Our church was founded by John George Kenyon (11 October 1843 – 28 July 1914).
Our Lady of Perpetual Succour was opened on Thursday, 18th August, 1898. A local news report of the time (23rd August 1898) explains in great detail the excitement and happiness of that day. We celebrated our Centenary in 1998.
The church takes its name from a famous icon from 1499, a copy of which may be found to the right of the altar.
The Benedictine Mission in the Waveney Valley: A Timeline
1657: The last year of Oliver Cromwell’s dictatorship. The Tasburgh family are recusants. Richard Tasburgh, an old St Gregory’s (i.e. Downside) pupil, inherits Flixton Hall. He invites Dom. William Walgrave, a monk of St Gregory (i.e. a Benedictine monk from Downside) to minister secretly to the few Catholics in the locality, beginning an association with the Benedictine monks of St Gregory’s (Downside) which continues to the present day, having survived the vagaries of 350 years, a record which must be almost unique among English Catholic parishes. The Tasburgh family continue to house and support a succession of monk-priests, most of them Gregorians.
1678: The Popish Plot: Richard Tasburgh is implicated in the fictitious Popish Plot, but later acquitted.
1688: The Great Fire of Bungay: the Tasburghs are suspected of involvement in the fire due to their Catholic sympathies, since the night before the fire, pieces of rue were allegedly laid on the doors of several houses. In fact, the Tasburghs are foremost in affording relief to the panic-stricken inhabitants of the town.
1704: The Tasburgh family formally establish the Flixton Mission.
1791: The Catholic Relief Act makes it possible for the Tasburghs to build a small chapel and presbytery in Bungay.
1885: Fr. Ephrem Guy arrives in Bungay.
1887: Abbot Snow sends Fr. Ephrem an assistant, Fr. Edmund Ford, who is specially charged with starting the mission at Beccles. Fr. Ford becomes Parish Priest at Beccles, where there are just three registered parishioners. Fr. Ford runs a series of intellectual lectures, chaired by John George Kenyon (a Papal Chamberlain and our Founder), which attract not only Beccles’ nascent Catholics, but local Protestants and other denominations alike. Reviews of Fr. Ford’s lectures seem favourable, and suggest a well-rounded and reasonable approach, even on controversial topics.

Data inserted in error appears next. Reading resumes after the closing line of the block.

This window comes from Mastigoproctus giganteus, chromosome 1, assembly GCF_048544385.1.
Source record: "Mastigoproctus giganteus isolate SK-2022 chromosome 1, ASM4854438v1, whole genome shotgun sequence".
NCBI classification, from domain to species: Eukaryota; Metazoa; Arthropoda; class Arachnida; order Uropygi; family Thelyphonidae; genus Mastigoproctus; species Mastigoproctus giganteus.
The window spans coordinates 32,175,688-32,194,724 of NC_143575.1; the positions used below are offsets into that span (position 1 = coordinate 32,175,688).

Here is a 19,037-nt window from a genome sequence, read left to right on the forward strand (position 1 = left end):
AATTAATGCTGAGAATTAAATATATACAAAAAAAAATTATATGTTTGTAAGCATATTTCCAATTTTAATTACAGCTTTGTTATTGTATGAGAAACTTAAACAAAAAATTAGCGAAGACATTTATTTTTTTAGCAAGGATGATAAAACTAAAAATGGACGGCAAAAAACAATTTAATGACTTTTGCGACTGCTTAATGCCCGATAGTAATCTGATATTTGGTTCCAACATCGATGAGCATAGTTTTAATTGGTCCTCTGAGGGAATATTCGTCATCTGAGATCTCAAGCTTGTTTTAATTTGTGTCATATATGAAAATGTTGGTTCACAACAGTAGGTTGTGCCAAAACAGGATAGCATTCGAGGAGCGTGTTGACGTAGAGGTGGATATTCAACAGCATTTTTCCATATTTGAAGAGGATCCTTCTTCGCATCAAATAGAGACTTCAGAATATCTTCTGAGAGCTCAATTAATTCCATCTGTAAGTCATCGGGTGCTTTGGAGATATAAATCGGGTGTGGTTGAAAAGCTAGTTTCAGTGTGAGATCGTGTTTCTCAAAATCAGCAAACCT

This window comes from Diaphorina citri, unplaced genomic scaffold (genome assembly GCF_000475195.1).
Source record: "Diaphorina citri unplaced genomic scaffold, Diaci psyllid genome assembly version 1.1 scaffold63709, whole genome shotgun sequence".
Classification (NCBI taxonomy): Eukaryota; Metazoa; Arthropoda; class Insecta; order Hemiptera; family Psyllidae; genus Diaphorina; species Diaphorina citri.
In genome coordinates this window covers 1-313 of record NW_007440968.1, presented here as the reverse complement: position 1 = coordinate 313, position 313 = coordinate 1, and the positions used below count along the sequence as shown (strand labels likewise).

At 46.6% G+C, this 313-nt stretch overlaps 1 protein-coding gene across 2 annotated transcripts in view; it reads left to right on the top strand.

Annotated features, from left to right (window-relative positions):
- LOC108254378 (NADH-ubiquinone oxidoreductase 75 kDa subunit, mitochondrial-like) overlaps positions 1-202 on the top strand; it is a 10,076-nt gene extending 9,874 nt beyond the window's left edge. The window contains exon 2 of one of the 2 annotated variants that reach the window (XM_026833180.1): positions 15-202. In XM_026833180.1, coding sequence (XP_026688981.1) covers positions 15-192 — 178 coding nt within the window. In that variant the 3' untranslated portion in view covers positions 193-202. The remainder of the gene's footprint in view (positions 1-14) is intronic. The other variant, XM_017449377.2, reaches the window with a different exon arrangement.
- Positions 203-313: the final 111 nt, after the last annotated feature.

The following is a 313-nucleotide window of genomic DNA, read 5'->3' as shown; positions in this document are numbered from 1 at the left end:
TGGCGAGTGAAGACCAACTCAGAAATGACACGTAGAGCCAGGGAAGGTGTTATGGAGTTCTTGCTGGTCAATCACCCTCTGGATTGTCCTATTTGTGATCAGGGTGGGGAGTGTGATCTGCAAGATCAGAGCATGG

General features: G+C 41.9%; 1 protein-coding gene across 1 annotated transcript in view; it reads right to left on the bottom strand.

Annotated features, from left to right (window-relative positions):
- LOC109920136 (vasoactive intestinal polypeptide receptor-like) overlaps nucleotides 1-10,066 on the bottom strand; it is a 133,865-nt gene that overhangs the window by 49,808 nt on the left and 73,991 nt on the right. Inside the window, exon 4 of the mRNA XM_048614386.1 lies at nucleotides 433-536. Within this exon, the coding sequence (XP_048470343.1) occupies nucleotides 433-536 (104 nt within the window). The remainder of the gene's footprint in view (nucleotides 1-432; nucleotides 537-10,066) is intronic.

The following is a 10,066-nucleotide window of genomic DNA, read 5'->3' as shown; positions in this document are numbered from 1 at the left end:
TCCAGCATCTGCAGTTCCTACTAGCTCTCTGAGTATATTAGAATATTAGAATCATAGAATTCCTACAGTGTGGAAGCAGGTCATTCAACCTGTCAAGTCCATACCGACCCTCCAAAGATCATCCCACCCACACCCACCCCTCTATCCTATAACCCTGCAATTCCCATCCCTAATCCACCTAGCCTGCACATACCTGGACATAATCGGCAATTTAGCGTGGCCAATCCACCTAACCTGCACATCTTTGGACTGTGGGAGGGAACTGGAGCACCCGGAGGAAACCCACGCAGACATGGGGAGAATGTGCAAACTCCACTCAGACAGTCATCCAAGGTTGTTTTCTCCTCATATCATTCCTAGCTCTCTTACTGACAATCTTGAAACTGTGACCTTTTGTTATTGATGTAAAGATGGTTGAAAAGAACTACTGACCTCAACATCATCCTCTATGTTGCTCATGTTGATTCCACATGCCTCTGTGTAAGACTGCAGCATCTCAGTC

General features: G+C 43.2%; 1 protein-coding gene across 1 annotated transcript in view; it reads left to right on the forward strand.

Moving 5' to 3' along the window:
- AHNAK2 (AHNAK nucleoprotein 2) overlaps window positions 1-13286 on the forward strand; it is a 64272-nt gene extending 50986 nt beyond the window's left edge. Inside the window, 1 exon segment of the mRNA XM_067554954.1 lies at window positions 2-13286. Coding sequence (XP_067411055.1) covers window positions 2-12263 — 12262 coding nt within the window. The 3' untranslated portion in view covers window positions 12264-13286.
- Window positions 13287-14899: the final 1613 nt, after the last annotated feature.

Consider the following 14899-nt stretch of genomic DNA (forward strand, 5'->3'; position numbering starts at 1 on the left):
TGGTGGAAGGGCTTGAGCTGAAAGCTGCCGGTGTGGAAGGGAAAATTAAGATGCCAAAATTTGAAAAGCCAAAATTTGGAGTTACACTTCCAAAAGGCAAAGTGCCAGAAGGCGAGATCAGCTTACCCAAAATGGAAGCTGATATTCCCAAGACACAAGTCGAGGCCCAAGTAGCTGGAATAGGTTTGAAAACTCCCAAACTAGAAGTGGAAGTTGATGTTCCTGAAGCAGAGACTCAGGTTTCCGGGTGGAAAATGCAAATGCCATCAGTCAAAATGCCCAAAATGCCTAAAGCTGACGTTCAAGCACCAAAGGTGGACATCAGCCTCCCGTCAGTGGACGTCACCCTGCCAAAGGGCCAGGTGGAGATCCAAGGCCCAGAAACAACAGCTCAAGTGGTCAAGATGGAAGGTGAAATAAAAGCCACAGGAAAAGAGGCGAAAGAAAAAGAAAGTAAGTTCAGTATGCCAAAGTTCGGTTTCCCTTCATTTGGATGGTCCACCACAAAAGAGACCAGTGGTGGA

1889: A temporary chapel and Residence are acquired at Beccles: ‘Rookwood’, a house on the corner of Peddars Lane and Hungate (now flats). On 3rd November 1889 the first Mass since the Reformation is celebrated in Beccles. After the ceremony, John George Kenyon entertains a large party at The King’s Head. This is the year that John George Kenyon unexpectedly inherits Gillingham Hall and the Gillingham Estate from his aunt, Mrs Eden.
1894: Fr. Ford is appointed Abbot of Downside, and returns to Downside, where he continues his successful lecture series. Fr. Meinred Fulton succeeds as Parish Priest at Beccles, which now has more than 300 parishioners.
1898: Our Lady of Perpetual Succour, Gillingham, is built and dedicated.
1949: A Catholic parish is established at Diss.
1998: Our Lady of Perpetual Succour, Gillingham celebrates its Centenary.
2007: The 350th anniversary of the of the start of the Benedictine Mission in the Waveney Valley is celebrated with a large outdoor Mass and celebration at Bungay on 8th July.